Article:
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The purpose of this article is to demonstrate the use of iOS devices with Arch Linux.


Install the libimobiledevice libraries and optionally ifuse the mounting utility

Connecting to a device

Usbmux daemon

usbmuxd is required to make connections to iOS devices all. systemd comes with udev rule to automatically start and stop this daemon so no user interaction is required.

Insert the iOS device and verify that usbmuxd.service automatically started.

$ systemctl status usbmuxd.service
Active: active (running) since Sun 2020-01-19 19:23:18 UTC; 22s ago


In order to be able to connect to the iOS device, it must be connected via USB to the computer.

Note: The screen of the device must be unlocked or the pairing will fail
$ idevicepair pair
SUCCESS: Paired with device d8e8fca2dc0f896fd7cb4cb0031ba249

If you have multiple iOS devices connected --udid ios_udid parameter can be passed to target specific device.

Application integration

Applications which use GVFS, such as some file managers (GNOME Files, Thunar) or media players (Rhythmbox) can interact with iOS devices after installing the gvfs-afc and gvfs-gphoto2 packages. Restarting the file manager or application might be needed.

Manual mounting

Install the ifuse package.

Mounting the media directory

The simplest way to mount your iPhone's filesystem to your mount folder, is using the following:

# ifuse -o allow_other mountpoint

If you do not use the allow_other option, you will not be able to access the mountpoint folder, even if you attempt to sudo into it.

Application documents are not included in the iPhone's media directory and are mounted separately.

Mounting application documents

To list all available applications (and their APPIDs), run the following:

# ifuse --list-apps

For example, if VLC is installed on device, you can mount VLC's files:

# ifuse --documents org.videolan.vlc-ios mountpoint

org.videolan.vlc-ios is the APPID listed in the output of the previous command.

The mountpoint field is where you want to have it mounted.

Changing iPod mountpoint

Traditional iPods are accessed just like a normal USB storage device containing a vfat file system (in rare cases hfsplus), and can be accessed as such. See the USB storage devices article for detailed instructions.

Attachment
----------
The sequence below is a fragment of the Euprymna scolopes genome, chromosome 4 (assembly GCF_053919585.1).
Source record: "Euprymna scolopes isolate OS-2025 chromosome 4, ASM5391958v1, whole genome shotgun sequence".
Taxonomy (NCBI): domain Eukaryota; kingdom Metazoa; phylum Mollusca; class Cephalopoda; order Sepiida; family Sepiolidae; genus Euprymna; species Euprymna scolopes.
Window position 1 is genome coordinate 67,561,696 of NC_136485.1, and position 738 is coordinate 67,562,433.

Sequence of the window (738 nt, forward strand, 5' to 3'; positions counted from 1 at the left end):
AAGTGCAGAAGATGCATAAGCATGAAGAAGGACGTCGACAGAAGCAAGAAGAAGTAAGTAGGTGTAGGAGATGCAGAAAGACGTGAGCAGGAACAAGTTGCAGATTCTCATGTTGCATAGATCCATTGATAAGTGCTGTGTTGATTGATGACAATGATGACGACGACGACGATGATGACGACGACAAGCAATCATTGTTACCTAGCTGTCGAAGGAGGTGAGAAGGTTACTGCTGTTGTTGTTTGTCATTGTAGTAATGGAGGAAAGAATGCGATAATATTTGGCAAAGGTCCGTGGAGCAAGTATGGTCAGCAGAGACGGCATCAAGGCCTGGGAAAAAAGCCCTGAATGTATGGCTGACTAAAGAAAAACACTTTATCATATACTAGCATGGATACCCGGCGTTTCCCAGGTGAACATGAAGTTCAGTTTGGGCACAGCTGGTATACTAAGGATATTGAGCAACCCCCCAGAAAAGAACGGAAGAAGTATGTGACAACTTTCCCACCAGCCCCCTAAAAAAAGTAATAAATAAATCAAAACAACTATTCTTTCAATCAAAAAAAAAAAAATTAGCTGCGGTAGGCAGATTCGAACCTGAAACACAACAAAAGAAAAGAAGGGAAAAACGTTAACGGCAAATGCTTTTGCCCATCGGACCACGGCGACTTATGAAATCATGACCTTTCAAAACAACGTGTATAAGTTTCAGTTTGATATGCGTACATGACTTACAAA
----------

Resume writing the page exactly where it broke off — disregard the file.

Tip: If you cannot see the iPod file system, it is likely that it is hfsplus formatted. For convenience, as Arch kernel is built with no support for that filesystem, you might want to restore your iPod using iTunes on Windows. This will erase all data on your iPod, and format it as a vfat filesystem

If udisks2 is installed, it will mount an attached iPod to /run/media/$USER/iPod_name.

If the volume label of the iPod is long, or contains a mixture of spaces, and/or lower-case and capital letters, it may present an inconvenience. You may easily change the volume label for more expedient access using dosfslabel from the dosfstools package:

  • Get and confirm the current volume label:
# dosfslabel /dev/sdXY
  • Set the new volume label:
# dosfslabel /dev/sdXY ArchPod
  • Unmount the device:
$ udisksctl unmount -b /dev/sdXY
  • Mount it again:
$ udisksctl mount -b /dev/sdXY

where /dev/sdxx is the current device node of your iPod.

Importing videos and pictures

Both videos and photos can be found in typically in <mountpoint>/DCIM/100APPLE.

HTML5 videos

Typically you want to convert MOV files to a HTML5 video format like OGV using ffmpeg2theora. Note that the creation date metadata is not in the converted video, so you need to use a script like:


find -name "*.MOV" | while read mov
    d=$(gst-discoverer-1.0 -v $mov | awk '/datetime:/{print $2}' | tr -d \")
    if test -f $base.ogv
        touch -d${d} $base.ogv
        ls -l $base.ogv
        echo $base.ogv missing

And use cp -a or rsync -t in order to preserve the file's date & time.

Importing pictures and deleting them

You can move photos and videos out of <mountpoint>/DCIM/100APPLE, however you need to trigger a rebuild of the "Camera Roll" database by deleting the old databases.

# cd <mountpoint>/PhotoData
# rm Photos*

Converting video for devices


Handbrake is a nifty tool with presets for a variety of iPod versions. CLI and GTK versions are available with the handbrake-cli and handbrake packages respectively.

If you do decide to take the CLI way, a good guide is available at


Install the avidemux-qt package.

This can convert to mp4 files. If you enforce a hard max of bit rate @ 700ish and keep the video size to 720x480 or 320x240 than it works fine for video file exporting.


Install the mplayer package.

Has extremely comprehensive configuration support, which will be able to spit out iPod-compatible video files. Check out mencoder(1); a lot of MPlayer opts will also affect encoding.

A basic guide is also available at MEncoder.

An example command to encode iPhone/iPod Touch-compatible video:

mencoder INPUT -o output.mp4 \
-vf scale=480:-10,harddup \
-oac faac -faacopts mpeg=4:object=2:raw:br=128 \
-of lavf -lavfopts format=mp4 \
-ovc x264 -x264encopts nocabac:level_idc=30:bframes=0


Install the ffmpeg package.

Another encoder with comprehensive configuration support. Example command to encode for 5G iPod:

$ ffmpeg -vcodec xvid -b 300 -qmin 3 -qmax 5 -bufsize 4096 \
-g 300 -acodec aac -ab 96 -i INPUT -s 320x240 \
-aspect 4:3 output.mp4

or iPod Touch/iPhone compatible video output:

$ ffmpeg -f mp4 -vcodec mpeg4 -maxrate 1000 -b 700 -qmin 3 -qmax 5\
-bufsize 4096 -g 300 -acodec aac -ab 192 -s 480×320 -aspect 4:3 -i INPUT output.mp4

Device specific

iPhone/iPod Touch